Filipinos Are More Into Franchising

MANILA, Philippines — Just a little over 10 years ago, franchising was virtually unheard of in the Philippines.

For the few who were familiar with it, they thought it was a business expansion strategy limited to the big foreign food companies, such as McDonald’s, Shakey’s and Pizza Hut.

Franchising in the Philippines has definitely gone a long way since then, and the industry is showing no signs of slowing down, just of speeding up.


The latest data from the Philippine Franchising Association (PFA), the biggest and oldest franchising group in the Philippines, show that there are close to 900 franchises operating in the country from just 50 in 1995 and 64 percent of these are homegrown. These are largely in food, service and retail.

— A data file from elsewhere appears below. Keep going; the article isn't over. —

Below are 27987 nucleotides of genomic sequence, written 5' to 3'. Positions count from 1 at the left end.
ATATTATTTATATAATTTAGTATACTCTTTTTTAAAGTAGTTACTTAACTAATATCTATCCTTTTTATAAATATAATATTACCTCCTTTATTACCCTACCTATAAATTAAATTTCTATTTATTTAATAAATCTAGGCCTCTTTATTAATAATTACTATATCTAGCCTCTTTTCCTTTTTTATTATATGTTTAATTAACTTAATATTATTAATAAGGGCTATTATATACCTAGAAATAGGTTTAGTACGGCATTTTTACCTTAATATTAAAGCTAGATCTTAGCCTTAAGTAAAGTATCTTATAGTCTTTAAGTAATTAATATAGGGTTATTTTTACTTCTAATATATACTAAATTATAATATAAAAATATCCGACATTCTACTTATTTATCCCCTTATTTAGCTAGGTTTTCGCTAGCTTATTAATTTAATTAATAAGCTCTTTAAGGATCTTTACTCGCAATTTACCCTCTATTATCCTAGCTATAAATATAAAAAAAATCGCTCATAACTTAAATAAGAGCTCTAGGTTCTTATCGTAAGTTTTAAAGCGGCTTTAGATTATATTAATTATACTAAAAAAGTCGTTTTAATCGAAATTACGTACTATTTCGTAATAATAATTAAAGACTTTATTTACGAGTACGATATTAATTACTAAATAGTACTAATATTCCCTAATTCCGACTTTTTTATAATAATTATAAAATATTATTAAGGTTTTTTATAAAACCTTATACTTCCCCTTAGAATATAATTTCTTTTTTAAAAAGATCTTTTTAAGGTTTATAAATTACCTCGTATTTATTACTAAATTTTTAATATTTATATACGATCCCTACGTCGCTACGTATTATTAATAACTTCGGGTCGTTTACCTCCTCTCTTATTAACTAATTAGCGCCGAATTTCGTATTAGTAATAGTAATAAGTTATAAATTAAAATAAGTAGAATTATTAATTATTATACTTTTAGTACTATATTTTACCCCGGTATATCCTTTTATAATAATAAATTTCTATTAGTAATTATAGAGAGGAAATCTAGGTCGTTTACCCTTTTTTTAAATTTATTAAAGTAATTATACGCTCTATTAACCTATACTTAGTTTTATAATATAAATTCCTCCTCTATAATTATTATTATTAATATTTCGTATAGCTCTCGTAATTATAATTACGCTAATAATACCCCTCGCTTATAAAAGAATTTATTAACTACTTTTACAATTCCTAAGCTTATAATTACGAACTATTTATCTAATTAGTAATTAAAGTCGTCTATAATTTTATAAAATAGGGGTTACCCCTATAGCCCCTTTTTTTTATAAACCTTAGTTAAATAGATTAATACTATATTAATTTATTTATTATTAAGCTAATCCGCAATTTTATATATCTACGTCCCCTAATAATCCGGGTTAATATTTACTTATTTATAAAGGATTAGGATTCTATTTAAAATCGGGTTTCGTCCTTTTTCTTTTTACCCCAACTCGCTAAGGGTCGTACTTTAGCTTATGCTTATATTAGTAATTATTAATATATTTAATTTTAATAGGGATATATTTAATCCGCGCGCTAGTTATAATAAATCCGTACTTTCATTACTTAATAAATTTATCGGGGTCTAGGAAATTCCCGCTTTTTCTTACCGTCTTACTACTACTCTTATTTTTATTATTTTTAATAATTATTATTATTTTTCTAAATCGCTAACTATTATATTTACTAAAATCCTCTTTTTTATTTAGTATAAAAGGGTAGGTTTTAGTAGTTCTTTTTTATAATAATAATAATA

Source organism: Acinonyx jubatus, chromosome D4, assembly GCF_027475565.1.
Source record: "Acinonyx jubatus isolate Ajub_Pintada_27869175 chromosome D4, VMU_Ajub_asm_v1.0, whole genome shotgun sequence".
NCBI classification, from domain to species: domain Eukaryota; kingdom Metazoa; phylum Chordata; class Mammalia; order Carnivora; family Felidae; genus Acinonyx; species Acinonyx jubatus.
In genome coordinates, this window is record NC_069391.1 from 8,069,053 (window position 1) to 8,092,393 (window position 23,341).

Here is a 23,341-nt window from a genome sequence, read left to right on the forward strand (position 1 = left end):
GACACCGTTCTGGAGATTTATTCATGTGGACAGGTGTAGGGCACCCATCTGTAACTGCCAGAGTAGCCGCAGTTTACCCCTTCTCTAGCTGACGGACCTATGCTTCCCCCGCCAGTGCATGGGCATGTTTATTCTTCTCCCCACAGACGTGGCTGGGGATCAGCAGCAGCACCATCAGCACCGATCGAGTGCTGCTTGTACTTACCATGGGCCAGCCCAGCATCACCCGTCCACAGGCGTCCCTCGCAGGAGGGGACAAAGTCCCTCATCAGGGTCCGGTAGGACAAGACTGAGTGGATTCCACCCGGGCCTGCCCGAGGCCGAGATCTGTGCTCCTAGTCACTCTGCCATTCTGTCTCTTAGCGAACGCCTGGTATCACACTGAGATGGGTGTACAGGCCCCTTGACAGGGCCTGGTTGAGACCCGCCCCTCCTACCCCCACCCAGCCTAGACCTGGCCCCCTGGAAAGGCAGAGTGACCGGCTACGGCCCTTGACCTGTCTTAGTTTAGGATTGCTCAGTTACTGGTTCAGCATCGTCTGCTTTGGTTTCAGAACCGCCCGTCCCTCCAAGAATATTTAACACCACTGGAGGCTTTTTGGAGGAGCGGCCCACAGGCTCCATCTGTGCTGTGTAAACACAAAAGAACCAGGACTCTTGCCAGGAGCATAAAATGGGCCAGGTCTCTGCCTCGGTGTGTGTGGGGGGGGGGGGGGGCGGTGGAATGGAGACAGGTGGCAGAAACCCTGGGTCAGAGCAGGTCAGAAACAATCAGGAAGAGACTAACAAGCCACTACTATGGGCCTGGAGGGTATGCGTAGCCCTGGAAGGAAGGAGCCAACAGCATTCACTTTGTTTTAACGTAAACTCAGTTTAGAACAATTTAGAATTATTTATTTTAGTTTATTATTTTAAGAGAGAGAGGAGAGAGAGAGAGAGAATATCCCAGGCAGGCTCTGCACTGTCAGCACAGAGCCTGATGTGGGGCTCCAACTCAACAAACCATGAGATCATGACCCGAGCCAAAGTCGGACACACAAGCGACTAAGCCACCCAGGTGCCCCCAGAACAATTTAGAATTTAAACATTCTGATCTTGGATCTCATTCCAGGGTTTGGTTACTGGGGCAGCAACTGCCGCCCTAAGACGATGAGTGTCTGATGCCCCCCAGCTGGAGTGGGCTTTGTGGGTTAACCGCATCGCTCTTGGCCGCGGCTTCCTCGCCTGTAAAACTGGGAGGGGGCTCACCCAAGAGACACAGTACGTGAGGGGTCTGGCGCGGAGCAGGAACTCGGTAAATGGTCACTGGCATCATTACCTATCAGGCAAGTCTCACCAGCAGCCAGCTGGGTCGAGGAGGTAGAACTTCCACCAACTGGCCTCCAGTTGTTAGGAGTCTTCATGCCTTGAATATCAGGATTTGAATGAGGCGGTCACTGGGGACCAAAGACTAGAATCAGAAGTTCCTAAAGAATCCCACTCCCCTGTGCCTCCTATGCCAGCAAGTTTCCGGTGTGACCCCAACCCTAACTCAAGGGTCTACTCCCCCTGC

Franchising has thus become a major force in the economy, accounting for an estimated 15 percent of the annual retail sales of roughly $5 billion.

Franchising has become the fastest growing sector in the country today and will continue to be a major sector in the near future,” according to the book, “A Guide to Franchising in the Philippines,” produced by the PFA.

Alegria Sibal-Limjoco, chairperson of the 12-year-old PFA, says in an interview that the franchising industry continues to grow in the Philippines, partly because more Filipinos are planning to put up their own businesses, especially among the youth.

Perhaps due to growing exposure to success stories of entrepreneurs who have either acquired a franchise or have become franchisors themselves, many from among the Filipino youth are willing to risk putting their money in a franchise.

“Many of these young people go to our trade shows and I like them because they are brave and are willing to try out new things and go into a business, even if they are also employed at the moment,” Limjoco explained.